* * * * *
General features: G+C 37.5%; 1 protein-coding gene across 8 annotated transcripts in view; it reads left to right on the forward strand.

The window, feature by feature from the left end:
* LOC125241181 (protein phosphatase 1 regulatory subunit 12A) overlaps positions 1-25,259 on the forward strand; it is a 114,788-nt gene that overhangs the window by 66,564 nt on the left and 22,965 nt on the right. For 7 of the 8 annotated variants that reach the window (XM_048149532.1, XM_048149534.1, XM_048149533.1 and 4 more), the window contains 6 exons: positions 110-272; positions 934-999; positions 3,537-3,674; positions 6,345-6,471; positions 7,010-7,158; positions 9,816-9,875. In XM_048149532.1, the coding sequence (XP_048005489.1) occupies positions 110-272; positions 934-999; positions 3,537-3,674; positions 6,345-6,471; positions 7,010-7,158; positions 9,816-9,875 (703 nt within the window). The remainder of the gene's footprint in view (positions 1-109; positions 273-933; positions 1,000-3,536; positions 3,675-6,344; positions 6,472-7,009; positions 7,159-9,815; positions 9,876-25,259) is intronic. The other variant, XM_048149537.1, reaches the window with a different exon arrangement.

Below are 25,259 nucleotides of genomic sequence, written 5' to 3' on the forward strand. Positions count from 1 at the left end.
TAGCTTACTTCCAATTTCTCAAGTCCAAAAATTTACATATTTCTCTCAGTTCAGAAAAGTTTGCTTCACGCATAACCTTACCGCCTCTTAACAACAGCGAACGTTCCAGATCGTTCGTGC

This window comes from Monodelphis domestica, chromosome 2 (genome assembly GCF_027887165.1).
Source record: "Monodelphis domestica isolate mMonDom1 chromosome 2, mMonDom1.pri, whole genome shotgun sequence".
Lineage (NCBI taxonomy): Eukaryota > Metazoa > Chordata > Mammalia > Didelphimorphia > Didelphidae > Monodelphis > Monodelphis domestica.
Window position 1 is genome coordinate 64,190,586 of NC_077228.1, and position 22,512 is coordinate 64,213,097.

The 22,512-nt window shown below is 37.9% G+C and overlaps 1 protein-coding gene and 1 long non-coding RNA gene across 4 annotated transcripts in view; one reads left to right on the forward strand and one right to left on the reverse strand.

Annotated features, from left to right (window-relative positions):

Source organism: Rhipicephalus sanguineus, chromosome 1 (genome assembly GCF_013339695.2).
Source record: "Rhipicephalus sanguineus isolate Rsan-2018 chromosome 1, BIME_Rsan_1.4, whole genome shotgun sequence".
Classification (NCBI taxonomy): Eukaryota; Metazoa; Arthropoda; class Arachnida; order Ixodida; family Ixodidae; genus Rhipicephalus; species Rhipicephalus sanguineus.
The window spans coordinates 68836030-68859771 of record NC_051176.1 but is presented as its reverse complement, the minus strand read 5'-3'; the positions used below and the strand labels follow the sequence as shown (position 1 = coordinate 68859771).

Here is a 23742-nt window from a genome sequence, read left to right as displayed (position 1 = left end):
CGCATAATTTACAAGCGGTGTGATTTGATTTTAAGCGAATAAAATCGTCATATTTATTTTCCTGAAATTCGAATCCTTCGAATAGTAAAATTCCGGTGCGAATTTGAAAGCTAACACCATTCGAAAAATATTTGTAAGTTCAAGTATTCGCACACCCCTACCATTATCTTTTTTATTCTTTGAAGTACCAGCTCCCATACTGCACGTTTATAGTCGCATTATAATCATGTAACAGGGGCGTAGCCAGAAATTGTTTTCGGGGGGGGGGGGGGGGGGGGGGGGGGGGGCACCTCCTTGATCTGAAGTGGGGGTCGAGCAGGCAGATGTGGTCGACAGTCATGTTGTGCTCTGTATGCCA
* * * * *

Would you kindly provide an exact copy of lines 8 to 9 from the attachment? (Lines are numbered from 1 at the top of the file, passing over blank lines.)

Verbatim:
Lineage (NCBI taxonomy): Eukaryota > Metazoa > Chordata > Mammalia > Didelphimorphia > Didelphidae > Monodelphis > Monodelphis domestica.
Window position 1 is genome coordinate 64,190,586 of NC_077228.1, and position 22,512 is coordinate 64,213,097.